Growing Up Baklava…

As a child I would circle the dining room table pretending to play while impatiently watching my mother baking in the kitchen, all the while waiting for her to call me over – her “little helper”. How I loved to watch my mother bake, amazed as her delicate hands created culinary works of art. All of this done without the traditional tools of the trade. Nope, you wouldn’t find a measuring cup or spoons in her kitchen, everything done the good ‘ole fashioned way – keen eyes and precise hands.

Often times I would interrupt her to offer my assistance, stirring the pot of gold laden honey with citrus essence and cinnamon sticks churning into that anointing glaze for her infamous baklava. The house would fill with its precious aroma as I peered over the large pot. I would imagine the children marching over from the playground across the street, seduced by the trance of this scrumptious fragrance as though the pied piper himself was leading them back into my mother’s kitchen.

Meanwhile, more deliciousness oozed from the oven smothering my senses with the intoxicating sweet-smelling phyllo dough mixed with a fusion of sugar and mélange of spices… here’s my little piece heaven while growing up and my inspiration to be baker.


This special family heirloom recipe of baklava comes from the Peloponnese part of Greece. It’s easier than it sounds and I hope you enjoy it as much as I have.

Here’s what you’ll need… A baking pan: 9 x 11 Baking Dish, Oven Temp: 350 degrees, Bake time: 45 minutes. This recipe makes approximately 27 pieces.

Baklava filling:
1 16oz package of phyllo dough
1 pound of Walnuts chopped
½ teaspoon of cinnamon
½ pound of sweet unsalted butter melted

Baklava Syrup:
2 cups of sugar
2 cups of water
1 cinnamon stick
1 lemon peel wedge “1/8 inch slice”
½ cup of honey

Preheat oven to 350 degrees.

In a mixing bowl combine chopped walnuts and cinnamon mix well and set aside. In a small skillet over medium heat, melt all the butter.

Layer 10 sheets of phyllo dough, brushing each sheet with melted butter.

Spread a layer of the walnut cinnamon mixture until phyllo dough is completely covered.

Repeat this process three times using only 5 sheets of phyllo dough, brushing each sheet with melted butter and spreading another layer of walnut cinnamon mixture in between.

The final layer of phyllo dough should be 12 to 15 sheets each sheet brushed with butter.

It’s important to cut the baklava first in 4 diagonal columns, followed by 7 rows to give you the traditional rectangular dessert pieces, (see illustration in the photo below).

Place the pan in the oven and let bake for 45 minutes.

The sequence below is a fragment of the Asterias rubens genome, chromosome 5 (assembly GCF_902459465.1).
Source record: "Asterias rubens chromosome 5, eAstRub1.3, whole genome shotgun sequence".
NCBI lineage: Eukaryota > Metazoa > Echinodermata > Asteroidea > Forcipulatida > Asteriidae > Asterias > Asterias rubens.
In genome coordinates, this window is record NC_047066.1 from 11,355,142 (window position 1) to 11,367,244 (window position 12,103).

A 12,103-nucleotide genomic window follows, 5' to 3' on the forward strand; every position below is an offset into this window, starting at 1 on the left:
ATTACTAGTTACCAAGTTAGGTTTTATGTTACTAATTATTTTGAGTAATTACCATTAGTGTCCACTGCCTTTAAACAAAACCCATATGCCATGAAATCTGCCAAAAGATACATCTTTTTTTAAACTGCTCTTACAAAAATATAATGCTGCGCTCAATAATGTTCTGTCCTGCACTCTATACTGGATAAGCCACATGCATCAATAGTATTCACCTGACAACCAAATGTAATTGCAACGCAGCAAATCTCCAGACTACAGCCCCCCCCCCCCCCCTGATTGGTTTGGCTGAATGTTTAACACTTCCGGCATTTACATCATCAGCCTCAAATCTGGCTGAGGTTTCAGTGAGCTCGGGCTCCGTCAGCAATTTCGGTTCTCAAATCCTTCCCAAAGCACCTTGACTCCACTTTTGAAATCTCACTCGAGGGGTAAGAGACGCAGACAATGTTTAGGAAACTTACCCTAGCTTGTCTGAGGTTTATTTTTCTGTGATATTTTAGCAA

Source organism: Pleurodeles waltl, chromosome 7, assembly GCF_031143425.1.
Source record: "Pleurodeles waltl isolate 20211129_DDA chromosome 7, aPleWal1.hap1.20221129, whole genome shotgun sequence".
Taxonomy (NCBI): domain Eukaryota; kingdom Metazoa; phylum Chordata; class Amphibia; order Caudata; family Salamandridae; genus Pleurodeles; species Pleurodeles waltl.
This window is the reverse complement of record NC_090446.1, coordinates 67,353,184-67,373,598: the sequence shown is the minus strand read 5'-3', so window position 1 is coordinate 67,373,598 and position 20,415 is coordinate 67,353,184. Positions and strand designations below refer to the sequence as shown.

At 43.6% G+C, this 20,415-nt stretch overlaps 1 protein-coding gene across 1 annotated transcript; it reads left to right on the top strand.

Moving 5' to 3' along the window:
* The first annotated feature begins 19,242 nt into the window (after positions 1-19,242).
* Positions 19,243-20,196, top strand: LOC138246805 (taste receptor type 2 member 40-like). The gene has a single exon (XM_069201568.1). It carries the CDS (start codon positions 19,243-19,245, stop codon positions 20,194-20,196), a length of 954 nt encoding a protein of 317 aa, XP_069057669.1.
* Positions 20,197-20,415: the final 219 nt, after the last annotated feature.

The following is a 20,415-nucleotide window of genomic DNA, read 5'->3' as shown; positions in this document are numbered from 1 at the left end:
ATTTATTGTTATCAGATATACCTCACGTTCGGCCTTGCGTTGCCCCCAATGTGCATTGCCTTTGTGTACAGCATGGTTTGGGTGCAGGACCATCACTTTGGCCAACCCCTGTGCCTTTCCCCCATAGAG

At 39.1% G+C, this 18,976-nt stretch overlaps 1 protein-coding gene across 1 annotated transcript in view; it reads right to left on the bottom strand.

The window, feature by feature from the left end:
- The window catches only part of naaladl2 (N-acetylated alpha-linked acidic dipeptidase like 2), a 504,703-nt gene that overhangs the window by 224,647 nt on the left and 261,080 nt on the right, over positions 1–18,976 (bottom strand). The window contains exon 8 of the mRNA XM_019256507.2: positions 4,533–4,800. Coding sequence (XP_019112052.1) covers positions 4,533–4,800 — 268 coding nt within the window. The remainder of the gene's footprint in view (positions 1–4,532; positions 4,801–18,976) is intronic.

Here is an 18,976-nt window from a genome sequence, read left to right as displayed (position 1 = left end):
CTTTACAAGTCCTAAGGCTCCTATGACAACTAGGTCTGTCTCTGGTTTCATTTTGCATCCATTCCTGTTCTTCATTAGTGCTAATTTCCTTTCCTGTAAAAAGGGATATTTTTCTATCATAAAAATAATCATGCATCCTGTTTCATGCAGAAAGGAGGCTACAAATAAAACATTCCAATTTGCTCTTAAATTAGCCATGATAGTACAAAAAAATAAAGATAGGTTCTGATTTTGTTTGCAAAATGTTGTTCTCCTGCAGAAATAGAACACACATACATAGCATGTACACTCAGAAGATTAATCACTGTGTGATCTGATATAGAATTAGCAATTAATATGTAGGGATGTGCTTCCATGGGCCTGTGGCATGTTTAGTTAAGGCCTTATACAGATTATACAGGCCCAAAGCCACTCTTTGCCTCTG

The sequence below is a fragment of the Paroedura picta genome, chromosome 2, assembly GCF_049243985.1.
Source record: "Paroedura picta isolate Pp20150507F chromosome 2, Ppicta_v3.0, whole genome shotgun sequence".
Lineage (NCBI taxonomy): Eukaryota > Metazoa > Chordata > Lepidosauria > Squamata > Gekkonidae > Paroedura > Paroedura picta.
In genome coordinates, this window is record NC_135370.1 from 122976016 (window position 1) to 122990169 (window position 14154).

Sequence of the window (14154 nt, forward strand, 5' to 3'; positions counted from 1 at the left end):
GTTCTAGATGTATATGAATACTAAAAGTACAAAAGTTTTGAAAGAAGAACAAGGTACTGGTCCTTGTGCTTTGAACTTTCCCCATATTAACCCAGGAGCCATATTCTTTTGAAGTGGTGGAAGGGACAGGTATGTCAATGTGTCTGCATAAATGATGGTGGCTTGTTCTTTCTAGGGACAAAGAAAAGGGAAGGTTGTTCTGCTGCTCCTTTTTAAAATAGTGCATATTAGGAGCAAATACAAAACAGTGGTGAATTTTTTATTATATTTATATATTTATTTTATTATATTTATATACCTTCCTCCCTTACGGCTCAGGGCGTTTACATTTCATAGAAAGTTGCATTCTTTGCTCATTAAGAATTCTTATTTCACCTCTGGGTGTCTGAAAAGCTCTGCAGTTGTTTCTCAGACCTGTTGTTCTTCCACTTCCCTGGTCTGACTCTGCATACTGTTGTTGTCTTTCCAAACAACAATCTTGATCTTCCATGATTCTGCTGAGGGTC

While the baklava is baking, begin preparing the baklava syrup. In a saucepan combine water, sugar, honey, cinnamon and lemon peel. Let simmer for 10 minutes until syrup has reached a boiling point and molasses like thickness, but not caramelized. Let the syrup cool until room temperature.

Once the baklava has baked and phyllo dough has reached a golden flaky color, remove from oven and let cool for an hour. Once cooled, pour syrup evenly over the baklava, let stand overnight to absorb well into the baklava.

Additional photos below for preparing Baklava.

Layering the pan with phyllo dough, brushing each sheet with melted butter.


Cut the baklava diagonally in 4 columns and 7 rows to give you the traditional rectangular dessert pieces.

Baklava Cutting Prior to Baking
Baklava Cutting Prior to Baking

While the baklava is baking prepare the baklava syrup.



15 thoughts on “Growing Up Baklava…

  1. Thanks for the friend request on tasty Kitchen. I love Baklava! I have never made it. I am going to try your recipe!

  2. I always receive baklava from a friend when she goes back for holiday. Oh…they are so lovely. I really love them. It’s awesome that you know how to make. Thanks for sharing.

  3. Only problem with the recipe is I didn’t scroll down and look at the pictures til after I got the baklava out of the oven so I didn’t know to cut the pieces before putting it in the oven and now am having trouble cutting the pieces due to crumbling..

    1. Hi KatieBaby, Thanks for pointing this out and I can see where it can be unclear. I’ve moved the step of cutting the baklava prior to baking further up in the directions, so that it won’t be missed. One way to make this work is to add the syrup and let the baklava absorb overnight and cut in the morning, having less crackling. Hope this helps and I apologize for any inconvenience this may have caused.

  4. I’ve always wanted to make baklava, but have been intimidated by the phyllo dough. This recipe looks delicious, and worth giving a try! Stupid question, but how many sheets of phyllo dough come in a 16 oz package?

    1. Hey Doug, It’s actually really easy to make and once you get the hang of working with the dough you realize it’s actually pretty cool. A 16 oz/1 Lbs package of phyllo dough will have approximately 30 sheets. Let me know how it comes out and enjoy!

  5. I’ve been looking for an authentic baklava recipe and I think I’ve finally found it! Thanks so much for sharing!

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